The people of Lubbock were determined to make a lasting impression on their gridiron guests. That began from the time the coaches and players hit the town and were whisked to a reception at Lake Ransom Canyon. Mayor Jim Granberry “urge(d) all citizens of Lubbock and the surrounding area to lend their fullest support to this most outstanding and exciting event.”

They sprinkled out the hospitality all week and saved some of the best for last.

On game day, Gov. Preston Smith and state Sen. H.J. “Doc” Blanchard led a downtown parade with more than 60 entries and 5,000 American flags.

Fifty years later, McKay’s memory of the event was just about spot-on.

“I don’t know what I was expecting,” the Texas lineman said recently from his home in Austin, “but there were like 40 or 50 floats in this thing. It just amazed me that they had that many people that were wrapped up in the ballgame, in the whole shebang out there. It impressed. After all the stuff that had gone on, I just didn’t expect that.”

Game week in the A-J, there were headlines about Kent State students returning to campus for summer classes and about U.S. troop operations in Cambodia. Kent State was resuming classes for the first time since May 4, 1970, when Ohio National Guardsmen opened fire on anti-Vietnam War protesters, killing four students.

The American forces were soon to be pulled out of Cambodia, three months after President Nixon had sent them into the country bordering South Vietnam against diplomatic policy.

San Diego State center Bill Pierson, a Vietnam veteran, had stood guard to protect an American flag from some 150 student protesters on his own campus. Now Pierson was starting for the West and serving as parade marshal in Lubbock.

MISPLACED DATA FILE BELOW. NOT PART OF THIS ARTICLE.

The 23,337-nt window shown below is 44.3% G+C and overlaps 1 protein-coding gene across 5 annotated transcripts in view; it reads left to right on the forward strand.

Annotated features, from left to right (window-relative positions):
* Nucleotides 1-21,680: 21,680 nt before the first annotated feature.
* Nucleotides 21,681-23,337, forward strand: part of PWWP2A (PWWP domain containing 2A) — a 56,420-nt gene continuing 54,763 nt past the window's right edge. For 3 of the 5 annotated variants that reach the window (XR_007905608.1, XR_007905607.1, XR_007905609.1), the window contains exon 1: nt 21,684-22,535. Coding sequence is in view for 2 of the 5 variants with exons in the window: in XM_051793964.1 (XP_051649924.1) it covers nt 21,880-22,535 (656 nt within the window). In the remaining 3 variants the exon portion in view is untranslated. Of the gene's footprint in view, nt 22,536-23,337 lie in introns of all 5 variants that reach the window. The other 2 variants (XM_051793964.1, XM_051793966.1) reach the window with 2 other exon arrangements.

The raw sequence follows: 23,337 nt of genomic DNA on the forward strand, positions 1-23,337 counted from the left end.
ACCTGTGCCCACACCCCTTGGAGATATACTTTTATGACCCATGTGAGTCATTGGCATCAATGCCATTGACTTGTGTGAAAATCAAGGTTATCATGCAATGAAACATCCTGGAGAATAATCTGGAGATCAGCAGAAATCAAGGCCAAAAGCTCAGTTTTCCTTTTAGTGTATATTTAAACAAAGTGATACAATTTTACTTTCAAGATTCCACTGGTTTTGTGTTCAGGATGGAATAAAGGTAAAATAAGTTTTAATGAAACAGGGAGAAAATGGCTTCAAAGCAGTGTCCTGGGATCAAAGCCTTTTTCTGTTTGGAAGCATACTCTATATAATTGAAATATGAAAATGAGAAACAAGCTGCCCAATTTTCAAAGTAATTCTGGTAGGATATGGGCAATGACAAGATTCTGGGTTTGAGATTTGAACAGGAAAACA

The tornado might have bent the light standards at Jones Stadium, but Mother Nature couldn’t conquer Lubbock’s spirit.

“It’s just amazing how the people of Lubbock came back from that thing,” McKay said. “It amazed a bunch of people that were there, going ahead with the game, because we thought it would be canceled. But it turned out to be one hell of an experience.”

Sports Illustrated writer William F. Reed’s recap of the game, published a week later in SI, contained a photo of McCoy and McKay walking across a pile of uneven rubble in front of the remains of a brick building demolished by the tornado.

When the photo, now online, was brought to McKay’s and McCoy’s attention this spring, neither remembered the picture, much less had it stored away somewhere. McCoy said he was aware at the time of the casualty count, but felt jolted again recently when rereading that 26 died.

It made him appreciate the circumstances all over again.

“We saw a community come together from all walks of life to make this thing happen,” he said. “I think obviously it was a positive thing for the community because it gave them a goal to do something, not only to refurbish their homes.

“So there was a lot of grief going on, and sometimes when you have – if you want to call it a distraction – a football game, that kind of helps a lot of people get their mind off of things. The community did it, and it was a tremendous experience.”


Starting lineups

West offense: SE, Jerry Hendren, Idaho; LT, Bob Liggett, Nebraska; LG, Bill Bridges, Houston; C, Bill Pierson, San Diego State; RG, John Ward, Oklahoma State; RT, Bob McKay, Texas; TE, Jim McFarland, Nebraska; QB, Dennis Shaw, San Diego State; FB, Ron McBride, Missouri; TB, Duane Thomas, West Texas State; FL, Ron Gardin, Arizona.

West defense: LE, Cedrick Hardman, North Texas State; LT, Bill Brundige, Colorado; NG, Ken Geddes, Nebraska; RT, Jerry Sherk, Oklahoma State; RE, Richard Campbell, Texas Tech; LB, Cliff Powell, Arkansas; LB, Don Parish, Stanford; LCB, Mel Easley, Oregon State; RCB, Eric Harris, Colorado; SS, Denton Fox, Texas Tech; FS; John Davis, Missouri.

East offense: SE, Jim O’Brien, Cincinnati; LT, Jim Reilly, Notre Dame; LG, Bob Parker, Memphis State; C, Godfrey Zaunbrecher, LSU; RG, Ron Saul, Michigan State; RT, Jeff Curchin, Florida State; TE, Larry Brewer, Louisiana Tech; QB, Gordon Slade, Davidson; FB, Eddie Ray, LSU; RB, Jim Otis, Ohio State; FL, John Isenbarger, Indiana.

East defense: LE, Cecil Pryor, Michigan; LT, Mike McCoy, Notre Dame; MG, Claude Herard, Mississippi; RT, David Campbell, Auburn; RE, Dick Palmer, Kentucky; LB, Carl Crennel, West Virginia; LB, Bob Olson, Notre Dame; LCB, Raymond Jones, Southern; RCB, Bruce Taylor, Boston U; LS, Buddy McClinton, Auburn; RS, Phil Abraira, Florida State.